CHRIS HUBER’S 1947 HARLEY-DAVIDSON
Chris Huber’s ’47 Harley-davidson
Here’s the story as best as I can remember it. I heard a friend of mine had come across an old Knucklehead that was on the cover of a popular chopper magazine in the 1980s. He had bought the bike with a few other friends as an investment and was unsure of what to do with it. I had been looking for a Knuckle motor and figured I better go take a look since I was told it was pretty sweet.
The bike was originally red in color and put together in the San Fernando Valley of California sometime in the late ’70s or early ’80s. It was built to capture the look of the bikes that were being built and ridden in the Los Angeles area and surrounding valley in the late ’50s and early ’60s.
The bike rolled on a 21-inch wheel up front with a 16-incher in the rear. It was also running some early ’50s Panhead tanks before most guys switched over to the smaller peanut tank look.
Over the years someone had painted it yellow and stashed it in their garage. And there it sat in its cocoon of loneliness. That was until I got my mitts on it. The bike hadn’t run in 20 or so years when I saw it, but it was all there and it was all in really nice shape for how many times this thing had changed hands. The 1947 frame was uncut and in excellent shape, and it had a very nice original XA springer up front. The Knuckle motor had good compression and looked like the last guy who had it back in the day had rebuilt it and never rode it. With that said, the guys who currently had the bike got it running, and after some slight tuning it worked and sounded great! Shortly after that I made the deal and rode it home.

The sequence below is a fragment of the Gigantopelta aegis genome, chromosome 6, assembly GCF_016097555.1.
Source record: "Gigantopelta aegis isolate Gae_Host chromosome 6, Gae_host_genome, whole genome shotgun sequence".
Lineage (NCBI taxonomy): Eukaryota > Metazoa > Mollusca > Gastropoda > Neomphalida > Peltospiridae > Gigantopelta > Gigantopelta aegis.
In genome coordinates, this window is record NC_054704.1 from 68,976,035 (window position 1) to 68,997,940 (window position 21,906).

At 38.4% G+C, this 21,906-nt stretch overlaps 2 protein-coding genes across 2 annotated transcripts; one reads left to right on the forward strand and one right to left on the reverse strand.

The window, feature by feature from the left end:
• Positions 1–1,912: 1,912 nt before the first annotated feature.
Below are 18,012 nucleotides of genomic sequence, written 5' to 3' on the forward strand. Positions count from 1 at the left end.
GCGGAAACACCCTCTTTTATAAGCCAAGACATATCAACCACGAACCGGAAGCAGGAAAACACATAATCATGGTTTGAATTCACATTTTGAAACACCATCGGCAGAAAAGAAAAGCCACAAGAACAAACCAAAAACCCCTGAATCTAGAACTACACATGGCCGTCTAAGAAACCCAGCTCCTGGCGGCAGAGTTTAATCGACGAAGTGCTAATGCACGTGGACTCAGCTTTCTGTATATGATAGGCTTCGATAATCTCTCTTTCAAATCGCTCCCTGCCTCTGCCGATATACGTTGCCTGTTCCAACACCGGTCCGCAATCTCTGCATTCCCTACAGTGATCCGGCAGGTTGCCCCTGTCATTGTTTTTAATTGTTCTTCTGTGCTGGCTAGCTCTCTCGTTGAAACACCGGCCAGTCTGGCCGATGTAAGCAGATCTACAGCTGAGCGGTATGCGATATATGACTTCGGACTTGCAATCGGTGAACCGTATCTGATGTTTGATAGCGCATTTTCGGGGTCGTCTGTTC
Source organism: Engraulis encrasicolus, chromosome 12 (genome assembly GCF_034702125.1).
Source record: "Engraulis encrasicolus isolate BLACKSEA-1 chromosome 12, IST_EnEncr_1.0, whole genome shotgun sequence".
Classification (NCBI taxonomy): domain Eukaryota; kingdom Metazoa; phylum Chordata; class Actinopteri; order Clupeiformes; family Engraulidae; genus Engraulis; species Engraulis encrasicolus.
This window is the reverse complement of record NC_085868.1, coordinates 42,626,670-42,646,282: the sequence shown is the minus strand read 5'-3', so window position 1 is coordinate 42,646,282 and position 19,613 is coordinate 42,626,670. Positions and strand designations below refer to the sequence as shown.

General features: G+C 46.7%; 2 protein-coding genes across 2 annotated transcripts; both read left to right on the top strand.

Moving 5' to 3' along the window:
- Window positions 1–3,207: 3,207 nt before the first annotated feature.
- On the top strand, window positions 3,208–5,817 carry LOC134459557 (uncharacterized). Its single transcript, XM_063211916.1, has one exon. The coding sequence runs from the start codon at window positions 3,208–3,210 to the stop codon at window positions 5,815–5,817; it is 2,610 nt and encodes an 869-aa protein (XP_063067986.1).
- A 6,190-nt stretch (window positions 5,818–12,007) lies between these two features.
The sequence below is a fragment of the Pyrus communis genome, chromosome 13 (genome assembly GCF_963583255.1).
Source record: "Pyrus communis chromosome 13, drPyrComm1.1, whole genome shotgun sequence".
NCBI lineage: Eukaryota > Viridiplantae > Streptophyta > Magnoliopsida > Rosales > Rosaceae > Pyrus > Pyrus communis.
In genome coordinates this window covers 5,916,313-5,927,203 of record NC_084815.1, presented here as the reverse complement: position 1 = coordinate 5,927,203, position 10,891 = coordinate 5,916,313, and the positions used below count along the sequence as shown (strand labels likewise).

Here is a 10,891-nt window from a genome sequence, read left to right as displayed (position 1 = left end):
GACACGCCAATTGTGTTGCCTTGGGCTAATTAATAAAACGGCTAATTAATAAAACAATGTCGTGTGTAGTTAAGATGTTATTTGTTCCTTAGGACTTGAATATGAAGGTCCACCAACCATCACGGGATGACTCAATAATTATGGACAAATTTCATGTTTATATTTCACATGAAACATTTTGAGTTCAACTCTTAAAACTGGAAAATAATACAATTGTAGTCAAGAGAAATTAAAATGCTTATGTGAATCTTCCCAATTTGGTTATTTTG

Over the years someone had stripped off some of the nicer parts it had when it was a cover bike, so I set out to get it back to the way it should be. A set of Flanders risers and bars were mated back up to the springer. Then I added an original Bates seat and P-pad. If you are going to know one thing about me, it is that there is nothing I like more than to take a bike camping into the California desert or up in the Sierra mountains, so I needed someplace to strap a sleeping bag and some gear. My friend Grant Peterson helped me fabricate a nice little sissy bar, and I was good to go.
I rode the bike around like this for a year or so but knew I wanted to get it painted just about any other color than yellow. Over the years Harpoon has painted a few bikes for me, and I knew I for sure wanted him to paint this one. We went back and forth for a while but agreed that what it needed was a traditional flame job via the Pete Chapourisbuilt “California Kid” 1934 three-window Ford Coupe hot rod for inspiration. Harpoon is a master of capturing those early flames, and I couldn’t be happier with the new paint.
As I am writing this, the bike is sitting in the garage packed with my camping gear and ready to roll. It’s always been a dream of mine to have a bike like this, and I still trip out every time I look at it or kick it over. Huge thank-yous to Harpoon, Grant Peterson, Jeff Leighton, Mike Davis, Dave Polgreen, and my gal Tiffany. You may recognize a few of those names if you like choppers, and, yes, I’m extremely fortunate to have some very talented friends to help me with this Midnight Rambler project. SC